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Product Information

Botox (Onabotulinum toxin A) is indicated for symptom relief in adults fulfilling criteria for chronic migraine (headaches on ≥15 days per month of which at least 8 days with migraine) in patients who have responded inadequately or are intolerant of prophylactic migraine medications1.

10 years of experience with Botox for chronic migraine worldwide, demonstrated consistent efficacy, safety, and tolerability2-12.

Botox treatment for chronic migraine is performed according to the PREEMT injection protocol, which has been proven to be effective and safe in reducing the number of headache days, the number of migraine days and improving patient’s quality of life13.

Botox treatment includes 31-39 (at a total dose of 155-195 units) shallow injections into 7 muscle groups in the head and neck areas that may be associated with migraine. Small, fine needles are used, and the injections occur in shallow muscles, beneath the skin13.

Botox treatment takes about 15 minutes14 and should be repeated every 12 weeks.

Botox treatment for chronic migraine is performed by trained neurologists and is included in the complementary insurance of Clalit, Maccabi and Leumit sick funds. 

The image is for illustrative purposes only

Injection Guides


Chronic Migraine -Injection Workbook

Guidance for identifying Botox candidates, the injection procedure, and discussing treatment with patients.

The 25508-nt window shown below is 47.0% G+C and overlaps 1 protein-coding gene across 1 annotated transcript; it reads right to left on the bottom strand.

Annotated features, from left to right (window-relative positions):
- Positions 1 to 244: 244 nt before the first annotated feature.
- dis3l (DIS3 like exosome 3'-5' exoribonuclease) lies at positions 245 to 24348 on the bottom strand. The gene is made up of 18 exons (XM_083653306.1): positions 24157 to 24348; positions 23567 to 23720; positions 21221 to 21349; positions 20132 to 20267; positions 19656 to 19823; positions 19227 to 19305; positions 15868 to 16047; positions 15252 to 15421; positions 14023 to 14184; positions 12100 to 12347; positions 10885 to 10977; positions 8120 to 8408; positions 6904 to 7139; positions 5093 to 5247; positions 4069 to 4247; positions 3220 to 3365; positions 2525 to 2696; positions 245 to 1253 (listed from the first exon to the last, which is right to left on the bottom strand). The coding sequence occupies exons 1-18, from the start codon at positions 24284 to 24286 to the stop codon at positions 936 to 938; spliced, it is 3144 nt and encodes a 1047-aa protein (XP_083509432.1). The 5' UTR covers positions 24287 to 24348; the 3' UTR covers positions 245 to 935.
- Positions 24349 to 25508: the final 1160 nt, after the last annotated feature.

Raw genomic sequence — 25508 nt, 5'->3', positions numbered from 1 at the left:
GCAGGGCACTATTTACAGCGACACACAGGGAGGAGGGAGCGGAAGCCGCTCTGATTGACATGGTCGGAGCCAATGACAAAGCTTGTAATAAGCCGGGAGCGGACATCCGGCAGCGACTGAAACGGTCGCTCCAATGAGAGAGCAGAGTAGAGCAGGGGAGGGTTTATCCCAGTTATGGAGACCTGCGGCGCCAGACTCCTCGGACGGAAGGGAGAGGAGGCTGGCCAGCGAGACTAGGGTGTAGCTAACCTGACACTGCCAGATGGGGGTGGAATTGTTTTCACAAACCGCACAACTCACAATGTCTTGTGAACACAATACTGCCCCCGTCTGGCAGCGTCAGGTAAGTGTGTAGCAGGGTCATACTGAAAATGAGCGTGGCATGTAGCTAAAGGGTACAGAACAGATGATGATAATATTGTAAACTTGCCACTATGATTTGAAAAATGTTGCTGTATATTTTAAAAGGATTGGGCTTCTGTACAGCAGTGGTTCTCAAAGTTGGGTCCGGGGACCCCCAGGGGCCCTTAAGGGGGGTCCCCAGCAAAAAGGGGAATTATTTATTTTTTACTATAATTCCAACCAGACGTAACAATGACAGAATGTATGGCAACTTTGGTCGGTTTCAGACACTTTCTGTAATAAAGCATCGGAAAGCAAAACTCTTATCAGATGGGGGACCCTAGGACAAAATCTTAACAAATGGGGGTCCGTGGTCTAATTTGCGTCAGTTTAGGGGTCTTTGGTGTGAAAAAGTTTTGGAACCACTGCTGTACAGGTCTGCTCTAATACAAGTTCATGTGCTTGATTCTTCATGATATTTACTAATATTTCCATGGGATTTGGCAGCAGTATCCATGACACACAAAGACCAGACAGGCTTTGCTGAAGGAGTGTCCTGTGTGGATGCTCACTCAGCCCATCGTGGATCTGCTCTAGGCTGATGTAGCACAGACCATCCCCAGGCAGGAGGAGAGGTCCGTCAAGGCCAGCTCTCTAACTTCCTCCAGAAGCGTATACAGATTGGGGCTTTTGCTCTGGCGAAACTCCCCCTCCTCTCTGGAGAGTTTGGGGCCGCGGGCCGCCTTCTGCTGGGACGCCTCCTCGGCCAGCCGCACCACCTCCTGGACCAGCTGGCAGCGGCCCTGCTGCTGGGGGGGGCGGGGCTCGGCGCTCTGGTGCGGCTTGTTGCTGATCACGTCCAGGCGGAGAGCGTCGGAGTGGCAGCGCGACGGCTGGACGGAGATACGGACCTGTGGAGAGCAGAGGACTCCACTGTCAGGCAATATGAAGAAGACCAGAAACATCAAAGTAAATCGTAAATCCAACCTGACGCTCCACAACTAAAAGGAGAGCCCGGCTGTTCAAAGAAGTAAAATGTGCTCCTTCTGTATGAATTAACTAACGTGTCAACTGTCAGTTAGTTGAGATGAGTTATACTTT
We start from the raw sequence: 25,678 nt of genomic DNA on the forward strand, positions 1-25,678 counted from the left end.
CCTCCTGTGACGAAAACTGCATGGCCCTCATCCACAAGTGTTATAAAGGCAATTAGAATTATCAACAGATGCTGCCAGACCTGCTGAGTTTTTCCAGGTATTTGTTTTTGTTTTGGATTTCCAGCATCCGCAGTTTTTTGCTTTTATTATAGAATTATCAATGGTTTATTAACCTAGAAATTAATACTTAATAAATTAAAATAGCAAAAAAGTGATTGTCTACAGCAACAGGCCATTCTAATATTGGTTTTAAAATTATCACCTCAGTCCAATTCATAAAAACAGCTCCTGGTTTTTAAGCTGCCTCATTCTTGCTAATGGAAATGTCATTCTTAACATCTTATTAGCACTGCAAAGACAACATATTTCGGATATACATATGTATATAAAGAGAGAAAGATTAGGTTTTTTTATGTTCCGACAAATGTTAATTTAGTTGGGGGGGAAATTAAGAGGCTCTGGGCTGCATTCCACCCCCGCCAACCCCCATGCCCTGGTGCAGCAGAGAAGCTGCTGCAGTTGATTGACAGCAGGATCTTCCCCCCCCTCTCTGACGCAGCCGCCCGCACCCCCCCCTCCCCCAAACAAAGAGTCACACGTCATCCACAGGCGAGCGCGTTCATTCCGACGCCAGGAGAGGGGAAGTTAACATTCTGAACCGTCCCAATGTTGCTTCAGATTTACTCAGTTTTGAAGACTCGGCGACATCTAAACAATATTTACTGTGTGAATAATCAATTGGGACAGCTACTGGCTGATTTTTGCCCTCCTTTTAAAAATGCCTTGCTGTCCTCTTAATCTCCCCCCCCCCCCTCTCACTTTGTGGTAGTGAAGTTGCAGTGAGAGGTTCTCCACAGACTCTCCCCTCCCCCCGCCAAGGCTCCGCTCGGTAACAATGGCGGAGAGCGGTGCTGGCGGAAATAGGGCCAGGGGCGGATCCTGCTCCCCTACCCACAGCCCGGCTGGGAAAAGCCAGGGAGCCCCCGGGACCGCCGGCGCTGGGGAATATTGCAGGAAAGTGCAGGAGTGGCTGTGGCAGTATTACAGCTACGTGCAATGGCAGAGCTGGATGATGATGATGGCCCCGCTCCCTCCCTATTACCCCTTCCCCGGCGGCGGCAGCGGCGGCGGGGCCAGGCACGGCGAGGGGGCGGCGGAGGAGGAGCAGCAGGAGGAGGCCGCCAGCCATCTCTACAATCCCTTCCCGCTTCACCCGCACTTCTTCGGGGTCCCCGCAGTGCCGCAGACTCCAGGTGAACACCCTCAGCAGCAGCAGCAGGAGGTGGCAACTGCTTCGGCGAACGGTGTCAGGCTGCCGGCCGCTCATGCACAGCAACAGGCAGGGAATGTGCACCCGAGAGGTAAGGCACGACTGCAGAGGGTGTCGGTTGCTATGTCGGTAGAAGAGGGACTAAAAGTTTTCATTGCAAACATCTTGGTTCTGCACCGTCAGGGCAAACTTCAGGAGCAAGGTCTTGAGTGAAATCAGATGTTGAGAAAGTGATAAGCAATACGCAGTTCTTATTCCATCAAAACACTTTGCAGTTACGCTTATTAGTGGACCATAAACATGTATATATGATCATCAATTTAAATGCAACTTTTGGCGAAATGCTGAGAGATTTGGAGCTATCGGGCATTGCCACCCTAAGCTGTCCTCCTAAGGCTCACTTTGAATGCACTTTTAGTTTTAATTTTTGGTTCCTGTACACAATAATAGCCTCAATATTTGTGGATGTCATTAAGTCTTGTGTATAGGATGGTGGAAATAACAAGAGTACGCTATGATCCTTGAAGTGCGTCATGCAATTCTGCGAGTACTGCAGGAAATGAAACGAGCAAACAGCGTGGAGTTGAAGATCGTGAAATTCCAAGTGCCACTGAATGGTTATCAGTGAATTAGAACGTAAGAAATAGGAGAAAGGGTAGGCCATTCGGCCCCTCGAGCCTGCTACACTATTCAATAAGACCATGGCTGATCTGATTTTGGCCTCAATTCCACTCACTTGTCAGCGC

To view the workbook click here

An image is for illustrative purposed only. The treatment should be adjusted to patient anatomy.

Botox for Chronic Migraine – PREEMT Protocol

Based on a publication by Blumenfeld et al 2017 (INSIGHTS into the functional anatomy behind the PREEMPT injection paradigm)

To view PREEMT protocol click here


1. BOTOX® PI 2. Khalil M, et al. J Headache Pain. 2014;15:54. 3. Lee MJ, et al. J Neurol Sci. 2016;363:51–54. 4. Negro A, et al. Springerplus. 2015;4:826. 5. Negro A, et al. J Headache Pain. 2016;17:1. 6. Lia C, et al. Neurol Sci. 2014;35(Suppl 1):175–176. 7. Kollewe K, et al. J Neural Transm. 2016;123(5):533–540. 8. Cernuda-Morollon E, et al. Pain. 2015;156(5):820–824. 9. Aicua-Rapun I, et al. J Headache Pain. 2016;17:112. 10. Demiryurek BE, et al. Neurol Sci. 2016;37:1779–1784. 11. Vikelis M, et al. J Headache Pain. 2016;17(1):84. 12. Santoro A, et al. Neurol Sci 41, 1809–1820 (2020) 13. Blumenfeld A, et al. Headache. 2010;50(9):1406–1418. 14. Data on file, Allergan, 2017; InCrowd Physician Survey

IL-BTX-230012 | Mar 2024